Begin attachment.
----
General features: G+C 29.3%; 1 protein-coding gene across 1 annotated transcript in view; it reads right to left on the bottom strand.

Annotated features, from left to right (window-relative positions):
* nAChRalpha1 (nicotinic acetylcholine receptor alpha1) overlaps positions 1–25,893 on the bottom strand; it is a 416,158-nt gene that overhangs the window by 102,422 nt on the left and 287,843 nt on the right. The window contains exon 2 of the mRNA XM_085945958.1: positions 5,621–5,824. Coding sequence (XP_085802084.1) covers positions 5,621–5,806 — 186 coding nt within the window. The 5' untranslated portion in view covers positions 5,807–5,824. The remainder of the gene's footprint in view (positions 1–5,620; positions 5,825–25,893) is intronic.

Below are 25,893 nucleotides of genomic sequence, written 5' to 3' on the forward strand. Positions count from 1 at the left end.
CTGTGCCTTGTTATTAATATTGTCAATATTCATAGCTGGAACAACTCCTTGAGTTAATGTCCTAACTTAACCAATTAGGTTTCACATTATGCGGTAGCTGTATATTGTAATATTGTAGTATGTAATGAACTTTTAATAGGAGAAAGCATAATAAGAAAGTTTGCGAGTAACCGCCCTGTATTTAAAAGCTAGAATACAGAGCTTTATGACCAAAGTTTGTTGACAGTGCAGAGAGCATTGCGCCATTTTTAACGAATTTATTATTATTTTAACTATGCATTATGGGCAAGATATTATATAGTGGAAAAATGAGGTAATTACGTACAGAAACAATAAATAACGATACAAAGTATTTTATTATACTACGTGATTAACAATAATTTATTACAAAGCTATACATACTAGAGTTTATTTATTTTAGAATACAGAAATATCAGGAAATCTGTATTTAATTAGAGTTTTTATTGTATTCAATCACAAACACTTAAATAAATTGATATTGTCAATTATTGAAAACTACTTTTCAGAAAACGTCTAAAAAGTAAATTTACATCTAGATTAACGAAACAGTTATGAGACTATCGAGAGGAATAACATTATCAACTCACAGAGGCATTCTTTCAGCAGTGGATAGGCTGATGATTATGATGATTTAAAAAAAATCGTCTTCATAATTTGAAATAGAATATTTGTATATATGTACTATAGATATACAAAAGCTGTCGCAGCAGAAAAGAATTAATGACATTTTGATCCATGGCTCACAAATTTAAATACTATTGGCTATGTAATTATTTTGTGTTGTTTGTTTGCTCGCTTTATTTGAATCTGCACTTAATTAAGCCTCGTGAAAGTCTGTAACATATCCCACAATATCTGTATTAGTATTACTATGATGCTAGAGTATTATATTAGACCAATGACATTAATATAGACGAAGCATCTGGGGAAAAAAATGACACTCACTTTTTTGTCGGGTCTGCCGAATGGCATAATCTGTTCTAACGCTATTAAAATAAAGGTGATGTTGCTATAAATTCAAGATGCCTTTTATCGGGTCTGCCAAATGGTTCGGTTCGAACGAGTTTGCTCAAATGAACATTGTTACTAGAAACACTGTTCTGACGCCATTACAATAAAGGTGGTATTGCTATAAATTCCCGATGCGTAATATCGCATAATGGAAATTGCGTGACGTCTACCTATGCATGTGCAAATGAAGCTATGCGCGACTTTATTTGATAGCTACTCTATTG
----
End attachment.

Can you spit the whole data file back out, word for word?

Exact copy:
General features: G+C 29.3%; 1 protein-coding gene across 1 annotated transcript in view; it reads right to left on the bottom strand.

Annotated features, from left to right (window-relative positions):
* nAChRalpha1 (nicotinic acetylcholine receptor alpha1) overlaps positions 1–25,893 on the bottom strand; it is a 416,158-nt gene that overhangs the window by 102,422 nt on the left and 287,843 nt on the right. The window contains exon 2 of the mRNA XM_085945958.1: positions 5,621–5,824. Coding sequence (XP_085802084.1) covers positions 5,621–5,806 — 186 coding nt within the window. The 5' untranslated portion in view covers positions 5,807–5,824. The remainder of the gene's footprint in view (positions 1–5,620; positions 5,825–25,893) is intronic.

Below are 25,893 nucleotides of genomic sequence, written 5' to 3' on the forward strand. Positions count from 1 at the left end.
CTGTGCCTTGTTATTAATATTGTCAATATTCATAGCTGGAACAACTCCTTGAGTTAATGTCCTAACTTAACCAATTAGGTTTCACATTATGCGGTAGCTGTATATTGTAATATTGTAGTATGTAATGAACTTTTAATAGGAGAAAGCATAATAAGAAAGTTTGCGAGTAACCGCCCTGTATTTAAAAGCTAGAATACAGAGCTTTATGACCAAAGTTTGTTGACAGTGCAGAGAGCATTGCGCCATTTTTAACGAATTTATTATTATTTTAACTATGCATTATGGGCAAGATATTATATAGTGGAAAAATGAGGTAATTACGTACAGAAACAATAAATAACGATACAAAGTATTTTATTATACTACGTGATTAACAATAATTTATTACAAAGCTATACATACTAGAGTTTATTTATTTTAGAATACAGAAATATCAGGAAATCTGTATTTAATTAGAGTTTTTATTGTATTCAATCACAAACACTTAAATAAATTGATATTGTCAATTATTGAAAACTACTTTTCAGAAAACGTCTAAAAAGTAAATTTACATCTAGATTAACGAAACAGTTATGAGACTATCGAGAGGAATAACATTATCAACTCACAGAGGCATTCTTTCAGCAGTGGATAGGCTGATGATTATGATGATTTAAAAAAAATCGTCTTCATAATTTGAAATAGAATATTTGTATATATGTACTATAGATATACAAAAGCTGTCGCAGCAGAAAAGAATTAATGACATTTTGATCCATGGCTCACAAATTTAAATACTATTGGCTATGTAATTATTTTGTGTTGTTTGTTTGCTCGCTTTATTTGAATCTGCACTTAATTAAGCCTCGTGAAAGTCTGTAACATATCCCACAATATCTGTATTAGTATTACTATGATGCTAGAGTATTATATTAGACCAATGACATTAATATAGACGAAGCATCTGGGGAAAAAAATGACACTCACTTTTTTGTCGGGTCTGCCGAATGGCATAATCTGTTCTAACGCTATTAAAATAAAGGTGATGTTGCTATAAATTCAAGATGCCTTTTATCGGGTCTGCCAAATGGTTCGGTTCGAACGAGTTTGCTCAAATGAACATTGTTACTAGAAACACTGTTCTGACGCCATTACAATAAAGGTGGTATTGCTATAAATTCCCGATGCGTAATATCGCATAATGGAAATTGCGTGACGTCTACCTATGCATGTGCAAATGAAGCTATGCGCGACTTTATTTGATAGCTACTCTATTG